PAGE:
'In fact, for a vehicle with a curb weight of over 4,100 pounds and a length of 197 inches, the CLS AMG test cars we sampled felt remarkably willing to change direction, with a front-strut suspension that proved willing to tuck the nose in when given more power and a rear air setup that avoided feeling floaty while delivering excellent ride quality.' READ MORE: First Drive: 2012 Mercedes-Benz CLS63 AMG
"The steering—controlled by a fat, somewhat oversized, Alcantara-wrapped wheel—is a touch too light but very precise, and the adjustable suspension allows only minimal body roll," read more: 2012 Mercedes-Benz CLS63 AMG Drive: Mercedes CLS Review
"From a pure driving standpoint, the car is responsive in its handling, powerful enough to be highly entertaining and comfortable and quiet." -- (AutoWeek)
"With all the zigging and zagging, we got to know the CLS's new electromechanical power steering (Mercedes calls it a world first for the segment), which provided a direct, balanced feel in every situation we encountered, high speed or low." -- (Motor Trend )
"The long sides of the CLS are sharply sculpted and flow into tightly coiled haunches-the work of American-born, Art Center College-trained, Korean designer Hubert Lee, 37, the head of M-B's California advanced design studio. Wraparound LED taillamps are a beautiful high-tech link from sleek side to broad rear." -- (Automobile Magazine " ) read more: 2012 Mercedes-Benz CLS Reviews, Pictures and Prices - U.S. News Rankings and Reviews
"Driving it, though, provides the greatest insight into the appeal of this gorgeous German creation. The CLS 63 AMG is a much-changed beast from its predecessor (which is actually still on sale briefly as a 2011 model). Put plainly: It’s vastly sportier. Mercedes-Benz claims a 50 percent reduction in body roll and you feel that difference after only a few hard corners. If the original CLS was a bit of a boat, this is a sports car, albeit a large one."
Likes? "steering feel and feedback" read more: 2012 Mercedes-Benz CLS 63 AMG: Its own animal - Sympatico.ca Autos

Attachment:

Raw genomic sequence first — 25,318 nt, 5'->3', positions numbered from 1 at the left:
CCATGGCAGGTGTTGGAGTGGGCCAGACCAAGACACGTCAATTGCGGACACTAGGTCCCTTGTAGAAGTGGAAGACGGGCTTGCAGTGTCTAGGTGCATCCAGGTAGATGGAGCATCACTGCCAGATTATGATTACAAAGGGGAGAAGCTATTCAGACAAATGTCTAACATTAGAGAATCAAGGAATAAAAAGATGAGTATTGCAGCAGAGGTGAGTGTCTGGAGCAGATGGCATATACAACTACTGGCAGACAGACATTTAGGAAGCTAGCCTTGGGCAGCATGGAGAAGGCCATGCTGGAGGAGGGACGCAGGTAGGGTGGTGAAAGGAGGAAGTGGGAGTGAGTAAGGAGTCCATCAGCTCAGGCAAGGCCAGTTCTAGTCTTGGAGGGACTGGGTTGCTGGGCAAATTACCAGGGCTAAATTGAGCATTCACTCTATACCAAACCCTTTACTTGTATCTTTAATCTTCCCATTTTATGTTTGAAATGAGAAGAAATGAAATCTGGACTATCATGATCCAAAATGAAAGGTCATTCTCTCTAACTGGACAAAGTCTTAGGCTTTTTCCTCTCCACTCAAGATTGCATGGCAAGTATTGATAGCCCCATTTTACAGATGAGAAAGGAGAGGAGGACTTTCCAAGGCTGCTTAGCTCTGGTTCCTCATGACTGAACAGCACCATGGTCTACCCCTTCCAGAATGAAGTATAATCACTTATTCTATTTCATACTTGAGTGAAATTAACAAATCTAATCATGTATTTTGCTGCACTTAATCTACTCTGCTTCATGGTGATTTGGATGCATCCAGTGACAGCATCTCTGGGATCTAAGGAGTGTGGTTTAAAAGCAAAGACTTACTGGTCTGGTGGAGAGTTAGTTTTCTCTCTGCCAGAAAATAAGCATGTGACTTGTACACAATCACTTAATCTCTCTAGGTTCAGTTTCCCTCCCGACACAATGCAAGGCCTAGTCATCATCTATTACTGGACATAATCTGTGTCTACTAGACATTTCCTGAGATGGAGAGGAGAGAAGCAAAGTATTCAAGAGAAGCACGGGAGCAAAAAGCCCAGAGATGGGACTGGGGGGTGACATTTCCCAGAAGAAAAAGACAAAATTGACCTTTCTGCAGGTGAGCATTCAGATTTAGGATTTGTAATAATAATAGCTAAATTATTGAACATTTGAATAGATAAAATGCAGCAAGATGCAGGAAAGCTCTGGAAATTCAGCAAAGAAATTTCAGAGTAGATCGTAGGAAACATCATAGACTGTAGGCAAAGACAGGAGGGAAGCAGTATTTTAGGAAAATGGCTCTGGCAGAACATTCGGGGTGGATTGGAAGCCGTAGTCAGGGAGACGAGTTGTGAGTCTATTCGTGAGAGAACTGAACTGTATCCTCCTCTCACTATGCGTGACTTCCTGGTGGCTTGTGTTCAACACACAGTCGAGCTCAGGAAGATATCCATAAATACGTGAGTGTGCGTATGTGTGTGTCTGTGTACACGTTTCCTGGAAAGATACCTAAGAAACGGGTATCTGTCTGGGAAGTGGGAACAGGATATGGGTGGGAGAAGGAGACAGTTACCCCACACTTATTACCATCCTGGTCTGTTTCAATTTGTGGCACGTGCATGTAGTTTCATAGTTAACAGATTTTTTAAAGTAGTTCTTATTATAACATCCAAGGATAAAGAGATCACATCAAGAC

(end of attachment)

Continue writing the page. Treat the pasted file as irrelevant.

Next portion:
Click on the link in my post for the long version talking how S+ changes the suspension.
Yea, I know it changes the suspension setting and I completely get it if they claimed that the change in suspension setting increases the road feel. But the claim verbatim was - "...the driver will discern reduced steering assistance – which tends to result in a better road feel" - which seems to imply that the better road feel is a direct result of the reduced steering assistance and nothing else. Which is why I think it is probably just bad wording, poor translation or just plain old marketing spin.
Like I said three times already, its not C63 or CLS63 with steering issues. Its the E63 with steering issues, obviously the setup is different from CLS which is kinda sad.
I cannot explain why, but this car appeals me more than the CLS, which almost makes me guilty, given that I "should" like the CLS more, design-wise."
No need to explain. I like the E's design more than the CLS as well, and I like the W211's more than the previous CLS's. Just more timeless and powerful/stately looks, which tend to wear on my eyes better than more flashy looks a'la CLS.
K-A, just saw a W212 that was set up exactly like yours, except a 63 and in black. Looked stunning!
Its a mystery to me how Benz fans can like the CLS at all. E-class looks better than the sloppy CLS.
I like the CLS. I guess i'm one of the few who think its the best looking car in the lineup :S